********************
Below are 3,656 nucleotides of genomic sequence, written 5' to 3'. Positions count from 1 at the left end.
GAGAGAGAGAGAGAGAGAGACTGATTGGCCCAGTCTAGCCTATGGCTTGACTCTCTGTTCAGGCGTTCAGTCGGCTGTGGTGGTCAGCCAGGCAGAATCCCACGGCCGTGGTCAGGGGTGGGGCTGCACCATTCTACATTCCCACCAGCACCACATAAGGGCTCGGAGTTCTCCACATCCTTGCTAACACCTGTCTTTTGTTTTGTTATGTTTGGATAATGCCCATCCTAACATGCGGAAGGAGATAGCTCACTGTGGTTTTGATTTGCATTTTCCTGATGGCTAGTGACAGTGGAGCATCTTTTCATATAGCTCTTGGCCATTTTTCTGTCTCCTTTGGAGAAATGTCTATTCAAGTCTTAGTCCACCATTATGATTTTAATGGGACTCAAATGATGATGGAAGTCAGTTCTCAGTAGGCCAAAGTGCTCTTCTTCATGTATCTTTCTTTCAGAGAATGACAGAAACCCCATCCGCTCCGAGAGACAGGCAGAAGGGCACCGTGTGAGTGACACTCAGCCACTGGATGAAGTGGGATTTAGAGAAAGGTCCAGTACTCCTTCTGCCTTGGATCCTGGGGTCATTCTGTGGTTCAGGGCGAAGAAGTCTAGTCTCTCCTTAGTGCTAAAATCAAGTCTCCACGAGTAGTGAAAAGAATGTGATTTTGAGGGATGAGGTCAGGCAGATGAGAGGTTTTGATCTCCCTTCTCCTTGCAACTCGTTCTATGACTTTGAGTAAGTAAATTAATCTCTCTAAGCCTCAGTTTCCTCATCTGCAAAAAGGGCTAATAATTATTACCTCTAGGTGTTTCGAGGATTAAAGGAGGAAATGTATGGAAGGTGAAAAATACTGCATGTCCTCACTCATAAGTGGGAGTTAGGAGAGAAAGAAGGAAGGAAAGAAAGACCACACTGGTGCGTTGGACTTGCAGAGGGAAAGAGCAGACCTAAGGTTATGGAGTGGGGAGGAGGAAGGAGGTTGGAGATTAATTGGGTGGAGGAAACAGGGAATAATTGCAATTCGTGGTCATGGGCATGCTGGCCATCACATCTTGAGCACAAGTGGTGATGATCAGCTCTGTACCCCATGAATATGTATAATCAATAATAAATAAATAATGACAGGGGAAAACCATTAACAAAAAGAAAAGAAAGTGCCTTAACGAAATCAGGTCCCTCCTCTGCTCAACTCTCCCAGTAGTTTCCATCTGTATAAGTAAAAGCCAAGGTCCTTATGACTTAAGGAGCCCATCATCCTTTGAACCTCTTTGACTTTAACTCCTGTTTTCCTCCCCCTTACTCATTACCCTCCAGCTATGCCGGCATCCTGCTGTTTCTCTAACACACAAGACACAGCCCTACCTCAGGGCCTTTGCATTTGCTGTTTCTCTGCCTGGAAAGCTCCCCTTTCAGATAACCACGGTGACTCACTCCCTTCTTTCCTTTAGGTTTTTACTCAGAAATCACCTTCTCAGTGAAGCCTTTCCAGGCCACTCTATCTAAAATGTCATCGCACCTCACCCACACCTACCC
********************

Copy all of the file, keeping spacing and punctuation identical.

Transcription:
Below are 3,656 nucleotides of genomic sequence, written 5' to 3'. Positions count from 1 at the left end.
GAGAGAGAGAGAGAGAGAGACTGATTGGCCCAGTCTAGCCTATGGCTTGACTCTCTGTTCAGGCGTTCAGTCGGCTGTGGTGGTCAGCCAGGCAGAATCCCACGGCCGTGGTCAGGGGTGGGGCTGCACCATTCTACATTCCCACCAGCACCACATAAGGGCTCGGAGTTCTCCACATCCTTGCTAACACCTGTCTTTTGTTTTGTTATGTTTGGATAATGCCCATCCTAACATGCGGAAGGAGATAGCTCACTGTGGTTTTGATTTGCATTTTCCTGATGGCTAGTGACAGTGGAGCATCTTTTCATATAGCTCTTGGCCATTTTTCTGTCTCCTTTGGAGAAATGTCTATTCAAGTCTTAGTCCACCATTATGATTTTAATGGGACTCAAATGATGATGGAAGTCAGTTCTCAGTAGGCCAAAGTGCTCTTCTTCATGTATCTTTCTTTCAGAGAATGACAGAAACCCCATCCGCTCCGAGAGACAGGCAGAAGGGCACCGTGTGAGTGACACTCAGCCACTGGATGAAGTGGGATTTAGAGAAAGGTCCAGTACTCCTTCTGCCTTGGATCCTGGGGTCATTCTGTGGTTCAGGGCGAAGAAGTCTAGTCTCTCCTTAGTGCTAAAATCAAGTCTCCACGAGTAGTGAAAAGAATGTGATTTTGAGGGATGAGGTCAGGCAGATGAGAGGTTTTGATCTCCCTTCTCCTTGCAACTCGTTCTATGACTTTGAGTAAGTAAATTAATCTCTCTAAGCCTCAGTTTCCTCATCTGCAAAAAGGGCTAATAATTATTACCTCTAGGTGTTTCGAGGATTAAAGGAGGAAATGTATGGAAGGTGAAAAATACTGCATGTCCTCACTCATAAGTGGGAGTTAGGAGAGAAAGAAGGAAGGAAAGAAAGACCACACTGGTGCGTTGGACTTGCAGAGGGAAAGAGCAGACCTAAGGTTATGGAGTGGGGAGGAGGAAGGAGGTTGGAGATTAATTGGGTGGAGGAAACAGGGAATAATTGCAATTCGTGGTCATGGGCATGCTGGCCATCACATCTTGAGCACAAGTGGTGATGATCAGCTCTGTACCCCATGAATATGTATAATCAATAATAAATAAATAATGACAGGGGAAAACCATTAACAAAAAGAAAAGAAAGTGCCTTAACGAAATCAGGTCCCTCCTCTGCTCAACTCTCCCAGTAGTTTCCATCTGTATAAGTAAAAGCCAAGGTCCTTATGACTTAAGGAGCCCATCATCCTTTGAACCTCTTTGACTTTAACTCCTGTTTTCCTCCCCCTTACTCATTACCCTCCAGCTATGCCGGCATCCTGCTGTTTCTCTAACACACAAGACACAGCCCTACCTCAGGGCCTTTGCATTTGCTGTTTCTCTGCCTGGAAAGCTCCCCTTTCAGATAACCACGGTGACTCACTCCCTTCTTTCCTTTAGGTTTTTACTCAGAAATCACCTTCTCAGTGAAGCCTTTCCAGGCCACTCTATCTAAAATGTCATCGCACCTCACCCACACCTACCC